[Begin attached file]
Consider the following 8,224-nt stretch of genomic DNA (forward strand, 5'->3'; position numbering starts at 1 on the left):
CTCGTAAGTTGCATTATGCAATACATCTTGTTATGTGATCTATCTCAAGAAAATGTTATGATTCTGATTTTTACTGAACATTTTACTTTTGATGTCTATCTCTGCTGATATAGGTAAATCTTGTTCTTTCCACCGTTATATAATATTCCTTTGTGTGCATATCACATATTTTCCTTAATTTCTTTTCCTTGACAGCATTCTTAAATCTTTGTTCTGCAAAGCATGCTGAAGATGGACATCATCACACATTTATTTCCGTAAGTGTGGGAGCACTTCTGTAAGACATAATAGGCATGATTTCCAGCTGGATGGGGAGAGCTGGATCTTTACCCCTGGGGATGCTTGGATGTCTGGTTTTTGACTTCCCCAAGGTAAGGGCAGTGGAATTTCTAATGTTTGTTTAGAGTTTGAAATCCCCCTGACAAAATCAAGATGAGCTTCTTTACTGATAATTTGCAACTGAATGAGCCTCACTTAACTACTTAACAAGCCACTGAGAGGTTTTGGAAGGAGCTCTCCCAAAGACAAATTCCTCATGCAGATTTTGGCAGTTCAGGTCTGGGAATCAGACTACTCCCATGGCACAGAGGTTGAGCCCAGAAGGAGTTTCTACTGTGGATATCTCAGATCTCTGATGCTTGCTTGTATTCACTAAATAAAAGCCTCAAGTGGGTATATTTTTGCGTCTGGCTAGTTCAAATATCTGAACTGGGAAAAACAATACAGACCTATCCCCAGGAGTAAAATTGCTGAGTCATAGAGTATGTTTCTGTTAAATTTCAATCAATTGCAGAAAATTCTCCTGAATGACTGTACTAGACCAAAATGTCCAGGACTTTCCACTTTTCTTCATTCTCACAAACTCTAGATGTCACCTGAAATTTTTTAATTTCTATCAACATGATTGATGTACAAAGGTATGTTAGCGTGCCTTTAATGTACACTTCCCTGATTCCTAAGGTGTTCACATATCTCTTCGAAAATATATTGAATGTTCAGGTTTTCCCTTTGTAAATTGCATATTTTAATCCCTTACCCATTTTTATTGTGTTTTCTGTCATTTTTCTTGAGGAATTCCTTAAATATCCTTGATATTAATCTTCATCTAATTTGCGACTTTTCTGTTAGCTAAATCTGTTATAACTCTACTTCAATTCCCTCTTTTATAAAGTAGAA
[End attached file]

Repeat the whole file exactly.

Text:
Consider the following 8,224-nt stretch of genomic DNA (forward strand, 5'->3'; position numbering starts at 1 on the left):
CTCGTAAGTTGCATTATGCAATACATCTTGTTATGTGATCTATCTCAAGAAAATGTTATGATTCTGATTTTTACTGAACATTTTACTTTTGATGTCTATCTCTGCTGATATAGGTAAATCTTGTTCTTTCCACCGTTATATAATATTCCTTTGTGTGCATATCACATATTTTCCTTAATTTCTTTTCCTTGACAGCATTCTTAAATCTTTGTTCTGCAAAGCATGCTGAAGATGGACATCATCACACATTTATTTCCGTAAGTGTGGGAGCACTTCTGTAAGACATAATAGGCATGATTTCCAGCTGGATGGGGAGAGCTGGATCTTTACCCCTGGGGATGCTTGGATGTCTGGTTTTTGACTTCCCCAAGGTAAGGGCAGTGGAATTTCTAATGTTTGTTTAGAGTTTGAAATCCCCCTGACAAAATCAAGATGAGCTTCTTTACTGATAATTTGCAACTGAATGAGCCTCACTTAACTACTTAACAAGCCACTGAGAGGTTTTGGAAGGAGCTCTCCCAAAGACAAATTCCTCATGCAGATTTTGGCAGTTCAGGTCTGGGAATCAGACTACTCCCATGGCACAGAGGTTGAGCCCAGAAGGAGTTTCTACTGTGGATATCTCAGATCTCTGATGCTTGCTTGTATTCACTAAATAAAAGCCTCAAGTGGGTATATTTTTGCGTCTGGCTAGTTCAAATATCTGAACTGGGAAAAACAATACAGACCTATCCCCAGGAGTAAAATTGCTGAGTCATAGAGTATGTTTCTGTTAAATTTCAATCAATTGCAGAAAATTCTCCTGAATGACTGTACTAGACCAAAATGTCCAGGACTTTCCACTTTTCTTCATTCTCACAAACTCTAGATGTCACCTGAAATTTTTTAATTTCTATCAACATGATTGATGTACAAAGGTATGTTAGCGTGCCTTTAATGTACACTTCCCTGATTCCTAAGGTGTTCACATATCTCTTCGAAAATATATTGAATGTTCAGGTTTTCCCTTTGTAAATTGCATATTTTAATCCCTTACCCATTTTTATTGTGTTTTCTGTCATTTTTCTTGAGGAATTCCTTAAATATCCTTGATATTAATCTTCATCTAATTTGCGACTTTTCTGTTAGCTAAATCTGTTATAACTCTACTTCAATTCCCTCTTTTATAAAGTAGAA